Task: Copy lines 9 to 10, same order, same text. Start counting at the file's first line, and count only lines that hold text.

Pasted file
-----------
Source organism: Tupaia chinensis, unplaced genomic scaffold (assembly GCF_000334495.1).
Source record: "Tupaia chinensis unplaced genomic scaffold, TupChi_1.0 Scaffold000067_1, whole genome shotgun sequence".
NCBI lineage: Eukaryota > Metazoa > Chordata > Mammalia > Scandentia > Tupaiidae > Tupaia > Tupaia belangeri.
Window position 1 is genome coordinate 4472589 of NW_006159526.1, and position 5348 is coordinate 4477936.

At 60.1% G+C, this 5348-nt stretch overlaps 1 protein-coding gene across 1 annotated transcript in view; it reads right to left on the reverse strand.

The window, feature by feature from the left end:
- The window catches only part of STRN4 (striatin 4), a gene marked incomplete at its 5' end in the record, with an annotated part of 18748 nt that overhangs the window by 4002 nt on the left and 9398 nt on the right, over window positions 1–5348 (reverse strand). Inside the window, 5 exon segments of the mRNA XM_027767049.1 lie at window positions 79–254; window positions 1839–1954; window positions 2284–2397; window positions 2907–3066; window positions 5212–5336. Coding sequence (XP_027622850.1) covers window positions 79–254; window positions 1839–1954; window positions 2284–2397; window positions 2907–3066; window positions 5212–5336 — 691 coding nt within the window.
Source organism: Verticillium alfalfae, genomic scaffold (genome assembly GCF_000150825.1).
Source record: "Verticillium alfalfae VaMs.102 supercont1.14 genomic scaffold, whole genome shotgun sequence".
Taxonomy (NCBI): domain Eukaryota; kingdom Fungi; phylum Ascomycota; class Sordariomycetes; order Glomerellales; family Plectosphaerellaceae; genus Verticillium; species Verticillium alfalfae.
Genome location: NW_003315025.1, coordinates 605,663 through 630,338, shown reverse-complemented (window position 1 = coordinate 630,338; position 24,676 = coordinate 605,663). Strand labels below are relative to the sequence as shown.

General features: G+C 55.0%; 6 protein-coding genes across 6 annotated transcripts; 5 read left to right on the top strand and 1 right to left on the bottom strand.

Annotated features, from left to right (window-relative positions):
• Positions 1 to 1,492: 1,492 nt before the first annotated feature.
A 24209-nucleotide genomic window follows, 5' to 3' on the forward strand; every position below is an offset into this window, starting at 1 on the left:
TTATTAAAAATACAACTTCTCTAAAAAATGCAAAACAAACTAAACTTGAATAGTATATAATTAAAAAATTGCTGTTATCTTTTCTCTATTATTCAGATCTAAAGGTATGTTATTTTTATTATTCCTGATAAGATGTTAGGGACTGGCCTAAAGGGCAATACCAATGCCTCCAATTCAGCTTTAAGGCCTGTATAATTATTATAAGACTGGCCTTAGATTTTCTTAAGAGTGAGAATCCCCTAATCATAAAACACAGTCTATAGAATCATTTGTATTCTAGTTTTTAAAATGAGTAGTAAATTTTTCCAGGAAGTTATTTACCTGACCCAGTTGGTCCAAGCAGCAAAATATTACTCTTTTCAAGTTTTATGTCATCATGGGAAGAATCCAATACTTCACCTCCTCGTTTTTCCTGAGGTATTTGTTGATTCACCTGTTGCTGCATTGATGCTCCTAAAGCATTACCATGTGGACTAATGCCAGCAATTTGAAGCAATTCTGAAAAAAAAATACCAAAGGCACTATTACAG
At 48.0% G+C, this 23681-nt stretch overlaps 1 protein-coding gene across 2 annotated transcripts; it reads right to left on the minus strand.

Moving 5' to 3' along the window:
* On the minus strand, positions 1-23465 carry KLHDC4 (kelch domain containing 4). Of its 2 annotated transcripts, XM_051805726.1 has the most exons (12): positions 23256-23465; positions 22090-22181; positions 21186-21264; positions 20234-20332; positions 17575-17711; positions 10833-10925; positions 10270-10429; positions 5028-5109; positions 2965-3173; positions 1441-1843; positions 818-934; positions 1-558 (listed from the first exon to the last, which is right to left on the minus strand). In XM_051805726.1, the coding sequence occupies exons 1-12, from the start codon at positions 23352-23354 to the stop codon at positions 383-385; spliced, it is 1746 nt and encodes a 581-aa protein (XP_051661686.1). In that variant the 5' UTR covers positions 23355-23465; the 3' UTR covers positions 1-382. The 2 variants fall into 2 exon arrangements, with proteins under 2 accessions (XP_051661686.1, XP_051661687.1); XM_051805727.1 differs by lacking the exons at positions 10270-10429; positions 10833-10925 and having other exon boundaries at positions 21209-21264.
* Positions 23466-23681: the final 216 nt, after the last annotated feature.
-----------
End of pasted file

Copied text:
Source record: "Verticillium alfalfae VaMs.102 supercont1.14 genomic scaffold, whole genome shotgun sequence".
Taxonomy (NCBI): domain Eukaryota; kingdom Fungi; phylum Ascomycota; class Sordariomycetes; order Glomerellales; family Plectosphaerellaceae; genus Verticillium; species Verticillium alfalfae.